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Vegetarian Times Magazine
April 1996

A Weight-Loss Plan You Can Live With
Sorry, no miracles here-just tasty, sensible meals

Some people assume that being a vegetarian guarantees peak fitness and an ideal weight. This is not completely true. Yes, vegetarians are healthier that most of their meat-eating neighbors, but unless they are careful, their fat intake can be as high, if not higher, than non-vegetarians. Many people make up for the elimination of meat, poultry and seafood from their diet with an increased amount of high-fat dairy foods, nuts and seeds, or "health-food" snacks such as chips, energy bars, trail mix and "natural sodas. The bottom line: Fatty, sugary, processed foods pile unhealthful pounds on meat eaters and vegetarians alike.

I'm sure we all realize by now that short-term dieting is not the way to lose weight and keep it off. The dynamics of reducing your calorie intake for a certain period of time, only to return to your normal eating habits does not promote permanent weight loss or lifetime weight stability. The so-called "miracle" diets that guarantee you'll lose 10 pounds in 10 days fail to address one nagging question: What happens when the 10 days are up? For most dieters, the answer is: "You go back to eating the way you used to and you gain the weight back." Most dieters lose and gain the same 10 pounds over and over.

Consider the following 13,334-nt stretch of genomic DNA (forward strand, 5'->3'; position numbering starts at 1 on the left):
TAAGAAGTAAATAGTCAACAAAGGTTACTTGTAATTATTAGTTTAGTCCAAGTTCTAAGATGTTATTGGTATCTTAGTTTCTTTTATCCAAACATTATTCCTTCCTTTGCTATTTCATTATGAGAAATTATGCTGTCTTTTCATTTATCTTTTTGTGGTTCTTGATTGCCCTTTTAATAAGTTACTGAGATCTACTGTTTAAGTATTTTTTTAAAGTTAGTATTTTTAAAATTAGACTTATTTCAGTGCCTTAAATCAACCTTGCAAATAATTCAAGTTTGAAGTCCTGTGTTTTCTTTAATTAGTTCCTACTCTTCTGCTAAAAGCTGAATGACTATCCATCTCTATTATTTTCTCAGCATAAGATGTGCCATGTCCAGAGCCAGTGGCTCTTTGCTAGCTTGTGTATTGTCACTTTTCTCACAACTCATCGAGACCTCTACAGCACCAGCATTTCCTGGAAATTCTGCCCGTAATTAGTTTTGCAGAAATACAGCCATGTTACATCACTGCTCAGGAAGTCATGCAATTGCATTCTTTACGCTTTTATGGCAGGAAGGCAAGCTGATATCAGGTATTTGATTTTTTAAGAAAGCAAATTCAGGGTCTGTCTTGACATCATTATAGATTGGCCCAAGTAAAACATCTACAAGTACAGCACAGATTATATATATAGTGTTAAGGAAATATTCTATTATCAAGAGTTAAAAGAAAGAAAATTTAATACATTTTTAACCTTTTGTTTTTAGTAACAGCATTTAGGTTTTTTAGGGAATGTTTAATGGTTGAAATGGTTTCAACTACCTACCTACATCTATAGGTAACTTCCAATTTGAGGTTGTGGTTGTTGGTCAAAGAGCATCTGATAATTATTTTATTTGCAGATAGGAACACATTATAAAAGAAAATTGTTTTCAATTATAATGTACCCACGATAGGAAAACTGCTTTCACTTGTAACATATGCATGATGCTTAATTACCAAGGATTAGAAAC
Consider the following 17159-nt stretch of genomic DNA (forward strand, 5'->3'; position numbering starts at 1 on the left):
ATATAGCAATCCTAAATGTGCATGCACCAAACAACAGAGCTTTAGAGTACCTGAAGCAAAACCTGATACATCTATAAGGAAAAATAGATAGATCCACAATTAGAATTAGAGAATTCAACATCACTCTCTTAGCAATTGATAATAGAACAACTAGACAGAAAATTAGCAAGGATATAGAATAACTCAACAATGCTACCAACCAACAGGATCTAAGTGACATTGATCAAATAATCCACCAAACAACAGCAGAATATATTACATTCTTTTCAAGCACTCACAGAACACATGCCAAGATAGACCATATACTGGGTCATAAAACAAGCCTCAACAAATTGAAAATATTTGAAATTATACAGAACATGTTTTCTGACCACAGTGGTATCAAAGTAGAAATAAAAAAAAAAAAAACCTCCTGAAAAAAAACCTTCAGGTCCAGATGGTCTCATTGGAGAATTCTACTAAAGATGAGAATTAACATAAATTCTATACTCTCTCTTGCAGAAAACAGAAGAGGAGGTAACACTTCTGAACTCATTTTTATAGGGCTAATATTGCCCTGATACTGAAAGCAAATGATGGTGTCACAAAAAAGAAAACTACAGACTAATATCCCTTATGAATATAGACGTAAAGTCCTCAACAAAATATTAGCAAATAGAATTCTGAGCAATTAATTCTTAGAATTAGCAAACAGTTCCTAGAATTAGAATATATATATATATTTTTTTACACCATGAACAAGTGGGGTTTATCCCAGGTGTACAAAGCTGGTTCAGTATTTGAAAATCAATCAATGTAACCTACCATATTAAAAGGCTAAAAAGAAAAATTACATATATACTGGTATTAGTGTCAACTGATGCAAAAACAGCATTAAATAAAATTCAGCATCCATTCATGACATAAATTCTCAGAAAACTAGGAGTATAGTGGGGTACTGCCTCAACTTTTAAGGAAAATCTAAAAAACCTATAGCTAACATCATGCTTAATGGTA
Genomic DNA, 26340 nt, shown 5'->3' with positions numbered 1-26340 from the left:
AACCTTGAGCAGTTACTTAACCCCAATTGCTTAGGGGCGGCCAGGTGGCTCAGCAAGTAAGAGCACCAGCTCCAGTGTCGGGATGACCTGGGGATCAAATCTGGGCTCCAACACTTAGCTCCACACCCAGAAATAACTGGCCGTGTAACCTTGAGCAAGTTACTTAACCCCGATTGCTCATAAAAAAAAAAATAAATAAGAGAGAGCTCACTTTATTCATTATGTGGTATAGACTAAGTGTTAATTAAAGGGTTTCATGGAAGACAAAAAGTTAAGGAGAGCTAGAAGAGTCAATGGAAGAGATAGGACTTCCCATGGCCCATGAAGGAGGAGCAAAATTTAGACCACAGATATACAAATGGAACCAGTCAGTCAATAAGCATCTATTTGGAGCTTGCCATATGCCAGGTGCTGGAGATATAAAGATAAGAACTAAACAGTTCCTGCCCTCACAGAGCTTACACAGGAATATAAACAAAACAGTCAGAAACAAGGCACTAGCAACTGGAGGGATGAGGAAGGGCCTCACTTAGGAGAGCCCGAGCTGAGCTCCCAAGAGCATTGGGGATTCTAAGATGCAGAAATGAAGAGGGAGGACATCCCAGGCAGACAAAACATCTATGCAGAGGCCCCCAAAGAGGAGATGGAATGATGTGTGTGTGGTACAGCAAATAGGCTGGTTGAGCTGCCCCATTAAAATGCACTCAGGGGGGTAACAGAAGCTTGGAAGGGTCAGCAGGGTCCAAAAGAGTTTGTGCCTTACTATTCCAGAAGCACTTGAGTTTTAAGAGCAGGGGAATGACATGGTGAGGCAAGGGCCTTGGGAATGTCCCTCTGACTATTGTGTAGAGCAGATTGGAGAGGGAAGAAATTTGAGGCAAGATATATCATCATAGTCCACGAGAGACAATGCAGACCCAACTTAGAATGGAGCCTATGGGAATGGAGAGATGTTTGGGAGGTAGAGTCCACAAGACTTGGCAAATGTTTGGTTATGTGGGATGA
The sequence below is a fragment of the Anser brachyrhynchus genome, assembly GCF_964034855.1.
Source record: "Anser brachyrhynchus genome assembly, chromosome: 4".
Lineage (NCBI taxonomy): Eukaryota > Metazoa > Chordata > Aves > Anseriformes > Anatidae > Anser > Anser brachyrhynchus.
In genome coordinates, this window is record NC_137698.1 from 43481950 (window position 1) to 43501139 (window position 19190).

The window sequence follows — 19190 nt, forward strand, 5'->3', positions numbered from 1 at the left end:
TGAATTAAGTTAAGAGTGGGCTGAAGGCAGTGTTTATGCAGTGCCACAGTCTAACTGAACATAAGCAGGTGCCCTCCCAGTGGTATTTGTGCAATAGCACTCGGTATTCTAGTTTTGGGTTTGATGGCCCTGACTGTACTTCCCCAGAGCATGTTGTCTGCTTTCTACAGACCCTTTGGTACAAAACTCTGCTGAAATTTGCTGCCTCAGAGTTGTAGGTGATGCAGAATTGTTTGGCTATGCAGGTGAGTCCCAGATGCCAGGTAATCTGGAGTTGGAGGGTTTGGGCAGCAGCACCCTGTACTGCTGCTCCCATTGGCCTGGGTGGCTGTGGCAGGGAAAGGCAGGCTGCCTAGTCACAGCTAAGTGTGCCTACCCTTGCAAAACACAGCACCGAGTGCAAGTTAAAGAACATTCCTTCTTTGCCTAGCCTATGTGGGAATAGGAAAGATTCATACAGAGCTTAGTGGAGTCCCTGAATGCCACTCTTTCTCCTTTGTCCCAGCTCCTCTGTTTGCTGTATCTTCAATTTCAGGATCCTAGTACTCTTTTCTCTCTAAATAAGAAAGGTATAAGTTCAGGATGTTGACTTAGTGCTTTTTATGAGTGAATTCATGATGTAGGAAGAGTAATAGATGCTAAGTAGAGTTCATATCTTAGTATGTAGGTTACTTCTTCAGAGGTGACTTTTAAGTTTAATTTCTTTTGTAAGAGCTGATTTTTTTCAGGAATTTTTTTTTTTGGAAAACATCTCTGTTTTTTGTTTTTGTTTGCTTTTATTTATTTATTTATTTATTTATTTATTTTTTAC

If it is lasting results we're after, what we need is not another quick fix, but a healthful, low-fat diet that we can stick to every day of our lives. For optimal health as well as weight control, we need to cultivate good eating habits and to incorporate more calorie-burning activities into our daily routines. Fortunately, when armed with specific nutritional information, it is relatively simple to construct a sensible eating plan that will help us accomplish just that.

A moderately active adult woman should consume a diet averaging 2,100 calories a day. The diet should be high in carbohydrates, moderate in proteins, and low in fat. This means shooting for 55 percent to 60 percent of your calories from carbohydrates, no more than 15 percent of your calories from protein and less than 30 percent of calories from fat. The above recommendations are not for weight loss, but for general health. By consuming a high-carbohydrate, low-fat diet, your chances of developing heart disease, cancer and other life-threatening diseases are greatly reduced. If you want to lose weight, you must reduce your calories. The ratio of carbohydrates to protein to fat, however, still apply.

When beginning a reducing plan, you will need to cut your daily calories back to 1,500 to lose sensibly and slowly. (The promises of diet ads notwithstanding, losing weight quickly is not desirable. Pounds that disappear "virtually overnight" have a way of returning at exactly the same speed.) You can lose about two pounds a week, assuming you are exercising three to four times a week.